Equitable also moves to dismiss Emerald's claims under the federal securities laws. In Count II, Emerald claims that Equitable has violated section 10(b) of the Securities Exchange Act of 1934, 15 U.S.C. § 78j(b) and Rule 10b-5, 17 C.F.R. § 240.10b-5 promulgated thereunder ("Rule 19b-5"). In Count III, Emerald claims that quitable alo violated section 12(a)(2) of the Securities Act of 1933, 15 U.S.C. § 77(1)(a)(2) ("section 12(a)(2)"). Equitable argues that this court should dismiss both of these counts because Emerald fails to allege recoverable damages. Equitable argues that Emerald seeks to recover only future lost profits and that such lost profits are not recoverable under the federal securities laws. Equitable cites to only one case for this argument. Equitable does not cite any cases dealing with securities similar in nature to the ones at issue in this case, such as annuities or mutual funds.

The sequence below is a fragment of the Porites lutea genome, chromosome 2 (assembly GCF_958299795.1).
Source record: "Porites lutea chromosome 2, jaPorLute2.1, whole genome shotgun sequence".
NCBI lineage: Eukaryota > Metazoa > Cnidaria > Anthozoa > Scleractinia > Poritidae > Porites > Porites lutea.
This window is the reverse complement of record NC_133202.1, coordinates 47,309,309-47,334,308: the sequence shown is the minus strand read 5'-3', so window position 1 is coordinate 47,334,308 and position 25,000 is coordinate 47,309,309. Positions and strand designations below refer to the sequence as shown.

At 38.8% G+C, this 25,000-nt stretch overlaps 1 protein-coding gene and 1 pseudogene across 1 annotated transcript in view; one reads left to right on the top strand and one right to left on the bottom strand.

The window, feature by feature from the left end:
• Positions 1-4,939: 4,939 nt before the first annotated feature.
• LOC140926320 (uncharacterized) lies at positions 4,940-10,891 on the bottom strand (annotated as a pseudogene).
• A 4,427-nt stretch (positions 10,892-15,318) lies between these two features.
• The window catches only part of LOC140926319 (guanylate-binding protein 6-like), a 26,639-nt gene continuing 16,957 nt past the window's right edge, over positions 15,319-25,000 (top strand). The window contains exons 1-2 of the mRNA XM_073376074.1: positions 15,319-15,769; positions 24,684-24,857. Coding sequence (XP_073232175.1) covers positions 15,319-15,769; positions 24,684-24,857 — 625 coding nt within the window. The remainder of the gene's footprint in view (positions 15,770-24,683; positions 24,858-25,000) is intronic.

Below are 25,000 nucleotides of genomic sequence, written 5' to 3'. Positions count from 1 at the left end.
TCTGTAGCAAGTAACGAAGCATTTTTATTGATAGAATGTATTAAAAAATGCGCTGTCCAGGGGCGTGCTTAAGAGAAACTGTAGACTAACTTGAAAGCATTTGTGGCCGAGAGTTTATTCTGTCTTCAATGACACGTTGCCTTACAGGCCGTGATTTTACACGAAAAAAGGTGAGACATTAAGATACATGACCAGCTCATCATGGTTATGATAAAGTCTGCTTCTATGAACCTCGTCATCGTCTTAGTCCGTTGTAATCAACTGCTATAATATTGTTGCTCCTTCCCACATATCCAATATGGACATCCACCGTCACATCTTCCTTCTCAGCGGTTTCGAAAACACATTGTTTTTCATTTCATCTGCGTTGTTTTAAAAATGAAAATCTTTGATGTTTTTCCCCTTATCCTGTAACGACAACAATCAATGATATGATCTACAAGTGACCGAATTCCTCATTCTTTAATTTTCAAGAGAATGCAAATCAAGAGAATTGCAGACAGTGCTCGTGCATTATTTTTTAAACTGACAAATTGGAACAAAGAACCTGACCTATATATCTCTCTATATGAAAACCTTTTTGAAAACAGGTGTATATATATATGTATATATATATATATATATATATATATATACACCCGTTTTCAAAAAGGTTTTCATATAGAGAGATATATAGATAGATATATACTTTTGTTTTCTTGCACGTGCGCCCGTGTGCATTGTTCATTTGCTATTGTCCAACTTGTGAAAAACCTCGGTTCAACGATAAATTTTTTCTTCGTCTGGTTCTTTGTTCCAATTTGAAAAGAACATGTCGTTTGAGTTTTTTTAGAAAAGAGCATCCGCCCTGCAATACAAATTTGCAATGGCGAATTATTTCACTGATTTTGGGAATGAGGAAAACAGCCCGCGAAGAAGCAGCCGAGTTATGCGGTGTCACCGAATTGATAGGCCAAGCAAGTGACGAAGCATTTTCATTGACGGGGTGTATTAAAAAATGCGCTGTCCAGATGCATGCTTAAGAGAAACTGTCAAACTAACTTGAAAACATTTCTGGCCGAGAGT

Based on our review of Equitable's argument and cited authority, we find that Equitable has not met its burden of persuading this court beyond any doubt that Emerald will be unable to recover any of the damages it seeks. See e.g., S.E.C. v. Barzilay, No. 99 C 5023, 2001 WL 127667, at *2 (N.D. Ill. Feb. 14, 2001) (stating it is not the court's obligation to research the parties' arguments). Emerald, on the other hand, has presented the court with some authority indicating it is not precluded from recovering any damages. Emerald also points out, and this court agrees, that its counterclaim cannot be interpreted as narrowly as Equitable suggests — i.e. as seeking recovery only of lost profits. Interpreting Emerald's counterclaim in a light most favorable to Emerald, as we must for the purposes of this motion, we decline to dismiss Emerald's Count II and III this basis.